Southern Utah: Week Three in Cats

JDN:  This one’s for you.  ♥

The third week of my internship was spent with cats.  A bit different than my time with lions in Africa, but it’s interesting how similar the various feline groups are in mannerisms, as I’ve seen both domestic cats and lions have many of the same behaviors, just at very different scales and impacts.  The cat and dog areas of the sanctuary are the largest in terms of total number of animals in these areas, and interns are typically assigned to one area for their week, so we just see a limited amount, but it’s still a great experience.  I was fortunate in that I was able to spend in two cat areas, with a few hours in a third one, as well.  Having been a cat owner, and being around cats my whole life, this area was familar in many ways, but there were still things to learn when it comes to caring for this many of them in one place.  It’s a bit of an overwhelming prospect, really, but they manage the best they can, and for the vast majority of these animals, they have a better life at the sanctuary than from where they came.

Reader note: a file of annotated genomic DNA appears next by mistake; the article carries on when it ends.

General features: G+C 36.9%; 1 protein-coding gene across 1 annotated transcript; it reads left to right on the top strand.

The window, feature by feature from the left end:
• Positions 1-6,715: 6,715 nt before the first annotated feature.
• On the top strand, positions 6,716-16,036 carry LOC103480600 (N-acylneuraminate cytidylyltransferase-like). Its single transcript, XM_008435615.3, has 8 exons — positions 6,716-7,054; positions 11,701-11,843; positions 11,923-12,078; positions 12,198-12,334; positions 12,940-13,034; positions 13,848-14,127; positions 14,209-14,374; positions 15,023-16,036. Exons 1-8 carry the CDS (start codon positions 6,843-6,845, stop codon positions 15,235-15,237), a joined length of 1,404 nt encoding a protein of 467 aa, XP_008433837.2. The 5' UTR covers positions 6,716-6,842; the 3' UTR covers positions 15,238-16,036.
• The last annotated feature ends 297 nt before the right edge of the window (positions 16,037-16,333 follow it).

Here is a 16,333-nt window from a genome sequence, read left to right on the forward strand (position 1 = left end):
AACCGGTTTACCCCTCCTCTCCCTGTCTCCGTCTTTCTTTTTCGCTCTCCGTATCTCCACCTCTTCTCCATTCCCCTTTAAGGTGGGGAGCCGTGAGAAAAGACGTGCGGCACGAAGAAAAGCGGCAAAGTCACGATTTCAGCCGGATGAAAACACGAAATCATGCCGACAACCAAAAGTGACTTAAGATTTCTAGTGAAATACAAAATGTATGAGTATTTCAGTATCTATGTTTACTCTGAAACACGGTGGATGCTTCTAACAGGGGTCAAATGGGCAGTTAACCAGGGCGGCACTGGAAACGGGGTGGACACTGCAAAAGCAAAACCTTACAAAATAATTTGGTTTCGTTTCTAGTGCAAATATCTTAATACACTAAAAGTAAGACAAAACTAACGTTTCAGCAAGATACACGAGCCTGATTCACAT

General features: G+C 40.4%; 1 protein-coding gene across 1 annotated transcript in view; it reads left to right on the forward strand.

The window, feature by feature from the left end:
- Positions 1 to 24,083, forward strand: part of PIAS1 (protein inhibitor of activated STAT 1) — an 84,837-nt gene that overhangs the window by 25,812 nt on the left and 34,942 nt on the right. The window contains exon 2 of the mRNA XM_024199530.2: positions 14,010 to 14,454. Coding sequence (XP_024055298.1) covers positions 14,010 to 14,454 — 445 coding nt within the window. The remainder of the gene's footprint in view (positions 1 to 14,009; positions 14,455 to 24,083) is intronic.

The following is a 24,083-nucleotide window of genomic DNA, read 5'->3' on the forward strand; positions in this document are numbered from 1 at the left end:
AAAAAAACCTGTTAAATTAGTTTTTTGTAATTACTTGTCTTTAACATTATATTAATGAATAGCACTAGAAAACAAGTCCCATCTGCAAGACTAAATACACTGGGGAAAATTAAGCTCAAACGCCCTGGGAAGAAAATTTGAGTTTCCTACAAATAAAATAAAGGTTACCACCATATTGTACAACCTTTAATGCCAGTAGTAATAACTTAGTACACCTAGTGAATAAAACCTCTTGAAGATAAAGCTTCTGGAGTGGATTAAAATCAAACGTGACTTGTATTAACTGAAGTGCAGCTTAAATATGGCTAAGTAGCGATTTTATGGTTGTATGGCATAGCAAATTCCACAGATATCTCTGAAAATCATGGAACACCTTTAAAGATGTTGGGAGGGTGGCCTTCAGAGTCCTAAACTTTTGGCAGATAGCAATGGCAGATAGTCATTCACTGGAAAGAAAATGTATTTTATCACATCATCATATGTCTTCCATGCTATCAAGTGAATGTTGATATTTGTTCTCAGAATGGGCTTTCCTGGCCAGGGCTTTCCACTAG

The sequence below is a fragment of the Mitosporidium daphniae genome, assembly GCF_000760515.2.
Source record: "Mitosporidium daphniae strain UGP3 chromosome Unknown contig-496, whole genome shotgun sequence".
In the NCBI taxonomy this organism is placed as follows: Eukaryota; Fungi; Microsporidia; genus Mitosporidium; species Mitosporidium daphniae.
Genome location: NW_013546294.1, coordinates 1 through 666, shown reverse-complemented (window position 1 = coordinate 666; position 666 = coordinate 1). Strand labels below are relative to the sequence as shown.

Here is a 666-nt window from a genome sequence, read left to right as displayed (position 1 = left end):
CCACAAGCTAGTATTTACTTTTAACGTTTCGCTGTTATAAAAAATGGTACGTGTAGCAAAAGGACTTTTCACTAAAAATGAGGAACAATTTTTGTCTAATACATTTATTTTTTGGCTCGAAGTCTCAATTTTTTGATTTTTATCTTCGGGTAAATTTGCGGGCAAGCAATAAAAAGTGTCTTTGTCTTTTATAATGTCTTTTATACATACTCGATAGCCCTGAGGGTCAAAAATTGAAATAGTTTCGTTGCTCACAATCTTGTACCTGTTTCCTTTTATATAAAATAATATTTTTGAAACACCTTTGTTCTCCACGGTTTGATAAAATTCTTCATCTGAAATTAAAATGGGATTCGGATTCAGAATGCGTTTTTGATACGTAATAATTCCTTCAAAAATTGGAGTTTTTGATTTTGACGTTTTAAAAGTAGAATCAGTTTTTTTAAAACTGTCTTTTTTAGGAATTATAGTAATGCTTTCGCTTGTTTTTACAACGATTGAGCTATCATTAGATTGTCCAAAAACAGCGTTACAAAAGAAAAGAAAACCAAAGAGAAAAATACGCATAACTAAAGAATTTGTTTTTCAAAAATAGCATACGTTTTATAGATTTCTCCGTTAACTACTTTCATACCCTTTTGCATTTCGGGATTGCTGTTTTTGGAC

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Southern Utah: Week Two in Bunnies

My first week at the sanctuary flew by, no pun intended (I was with the parrots), and for my second week I was in the All Day Adorable area of the sanctuary that is the Bunny House.  Upon arrival I was greeted by a senior caregiver who was very welcoming and helpful, both my first day, and all week.  She’s been with the sanctuary for 15 years, half that time in parrots, and the last half with rabbits, and she’s fantastic.  A kindred spirit in terms of her work ethic and attention to detail.  There are two main buildings, plus a whole area of outdoor enclosures, and then a separate area of the sanctuary that was dedicated to the care of a huge number of rescued rabbits, originally 400, now down to about 10 (more on that in a minute).  The intern group had toured the rabbit area during our orientation, and I was given a quick refresher on the two main buildings, with a demonstration on the process for the morning feeding and cleaning, and then it was off to the races to get all the inside runs done by lunch, with enough people is very doable.

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Southern Utah: Week One in Parrots